Furthermore, labeling can lead to confirmation bias. Many first-time pit bull dog owners tell silly stories of bringing home their dog, and watching them cautiously, waiting for them to ‘snap’ or otherwise lash out. Of course, in these stories the dogs teach their owners a thing or two by cuddling up to them on the couch and licking them into submission, but this can end poorly. In any situation in life, if we approach with negativity and trepidation, we oftentimes set ourselves up for failure, and unintentionally cause the very events we are anticipating.

Regardless of ‘breed’ or ‘type’ of dog, false expectations can be dangerous or unfair to the animal. For example, if we assume that every lab is going to be naturally comfortable around children and have an affinity for water, we might not take the time to set the individual dog up for success through careful introduction and training. This may create a dog that has fear or anxiety issues. No breed description should be considered a fool-proof road map of a dog’s preferences, personality, or ability. These qualities are heavily influenced by environment and management. If we approach each dog as an individual, and let the animal tell us more than we assume based on their appearance, we are much more likely to wind up with a dog that is a happy member of our families, and of our society.

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Additionally, these preferences, personality traits, and abilities, have a large propensity for change over time. When Georgia came to us, she was deemed ‘aggressive’ with other animals, and we saw this with our own eyes. However, by carefully evaluating her actions (her lashing out was not in fact aggressive, but defensive based on fear and lack of comfort) we were able to manage her interactions with other dogs. She is now an entirely happy and confident member of our home, which includes 2 other dogs (one male, one female) and a cat. If we assumed that a dog’s genetic composition determines their personality traits, we would have never taken the opportunity to improve her associations with other animals… we would have assumed that her preferences were intact and not subject to change. This refutes the common animal rescuer statement that ‘it’s all in how they’re raised,‘ because it is in fact, more in how they are managed, that matters most. If we assumed that all dog behaviors were set by their genetics or their early life experiences, we would never give cruelty or neglect victims a chance, and everyone searching for a new family member would be getting their dogs from breeders. And that would be a huge problem!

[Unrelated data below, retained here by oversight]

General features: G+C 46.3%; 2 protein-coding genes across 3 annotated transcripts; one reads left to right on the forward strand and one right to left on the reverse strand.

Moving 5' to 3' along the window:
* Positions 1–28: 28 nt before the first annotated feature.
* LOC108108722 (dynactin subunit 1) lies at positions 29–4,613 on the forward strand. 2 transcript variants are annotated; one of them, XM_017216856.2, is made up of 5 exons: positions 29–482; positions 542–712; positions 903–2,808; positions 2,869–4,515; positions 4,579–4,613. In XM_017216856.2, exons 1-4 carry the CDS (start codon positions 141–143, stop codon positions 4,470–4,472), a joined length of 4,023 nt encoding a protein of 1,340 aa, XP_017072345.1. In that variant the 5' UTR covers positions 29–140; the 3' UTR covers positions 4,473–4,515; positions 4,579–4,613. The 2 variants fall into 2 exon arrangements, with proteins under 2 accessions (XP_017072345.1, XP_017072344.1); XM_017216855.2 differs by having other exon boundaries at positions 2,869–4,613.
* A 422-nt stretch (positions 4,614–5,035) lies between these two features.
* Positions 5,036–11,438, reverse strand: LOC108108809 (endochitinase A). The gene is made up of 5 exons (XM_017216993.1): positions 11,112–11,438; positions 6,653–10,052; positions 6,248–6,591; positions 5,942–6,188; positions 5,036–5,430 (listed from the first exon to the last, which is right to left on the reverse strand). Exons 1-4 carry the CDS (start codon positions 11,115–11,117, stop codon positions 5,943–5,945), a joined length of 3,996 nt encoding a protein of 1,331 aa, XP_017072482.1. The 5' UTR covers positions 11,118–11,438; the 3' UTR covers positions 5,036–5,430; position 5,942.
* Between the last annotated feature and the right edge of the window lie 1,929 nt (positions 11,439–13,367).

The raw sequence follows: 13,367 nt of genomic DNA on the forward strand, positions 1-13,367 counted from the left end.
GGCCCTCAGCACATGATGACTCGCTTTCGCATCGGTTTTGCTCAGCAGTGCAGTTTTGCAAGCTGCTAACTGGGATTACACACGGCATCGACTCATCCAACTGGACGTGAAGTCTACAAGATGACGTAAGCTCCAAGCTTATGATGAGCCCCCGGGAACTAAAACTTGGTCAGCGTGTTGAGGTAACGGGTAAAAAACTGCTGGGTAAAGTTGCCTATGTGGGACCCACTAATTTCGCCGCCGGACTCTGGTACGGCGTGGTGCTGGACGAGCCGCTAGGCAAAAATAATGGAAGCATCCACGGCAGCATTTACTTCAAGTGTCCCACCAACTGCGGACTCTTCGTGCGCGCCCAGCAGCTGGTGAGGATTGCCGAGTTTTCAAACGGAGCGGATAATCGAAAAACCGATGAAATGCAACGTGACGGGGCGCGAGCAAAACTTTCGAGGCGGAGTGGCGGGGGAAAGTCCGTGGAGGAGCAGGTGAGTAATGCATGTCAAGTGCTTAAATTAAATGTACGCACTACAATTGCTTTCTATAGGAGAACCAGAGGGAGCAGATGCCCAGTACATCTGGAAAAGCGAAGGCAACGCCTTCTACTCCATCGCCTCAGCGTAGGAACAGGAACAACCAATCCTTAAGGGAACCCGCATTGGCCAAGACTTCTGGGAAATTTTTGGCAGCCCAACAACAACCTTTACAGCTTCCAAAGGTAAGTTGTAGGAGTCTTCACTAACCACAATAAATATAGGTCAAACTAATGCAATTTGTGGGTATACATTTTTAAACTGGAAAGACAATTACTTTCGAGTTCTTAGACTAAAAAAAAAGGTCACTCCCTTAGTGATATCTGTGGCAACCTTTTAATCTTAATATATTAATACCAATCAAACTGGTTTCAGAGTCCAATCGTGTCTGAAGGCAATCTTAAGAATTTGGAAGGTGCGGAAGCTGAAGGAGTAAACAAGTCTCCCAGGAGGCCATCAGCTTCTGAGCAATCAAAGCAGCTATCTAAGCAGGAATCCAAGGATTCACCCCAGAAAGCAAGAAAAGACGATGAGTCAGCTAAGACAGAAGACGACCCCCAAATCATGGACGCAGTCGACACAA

As rescuers, shelter workers, and animal advocates, it is always in our best interest to be as honest as possible with potential adopters, volunteers, and the general public at large. By labeling dogs without factual knowledge of their true backgrounds, we are unintentionally being dishonest, and may be setting the dogs up for failure. Instead of meeting an adopter who wants a Golden Retriever, and providing them with dogs that match that physical description, we need to start advocating for “types” of dog. Maybe to the average dog owner, a Golden Retriever fills them with ideas of a dog who will happily play fetch and join the family on hikes, while snuggling in their childrens’ beds at night. Perhaps your shelter has 3 dogs that match this description, but who may or may not look like a Golden Retriever. In this case, you are providing the family with a variety of dog types, all of whom are more likely to be compatible with their lifestyle long-term, and giving many of your rescue or shelter residents an opportunity at a proper home. At the same time, you are doing your part to not reinforce stereotypes or set up false expectations. No breed description entitles an adopter the guarantee that a dog will act a certain way, or have specific preferences… only each individual dog can tell us that!

 

The world of animal rescue and advocacy is a huge one, and perhaps because of that, it is constantly evolving. That is a great thing for the animals, because it means that we are always being presented with new tools to improve our understanding, and become more competent at finding homes for unwanted pups, cats, rabbits, horses, etc. We have all been guilty of unintentionally spreading misinformation a time or two. What matters is that you take the time to educate yourself as thoroughly as possible, and keep your own missions and morals at the forefront of your mind. Let’s make sure that when we are well-intentioned in advocating for our animals, that we are doing more GOOD than harm.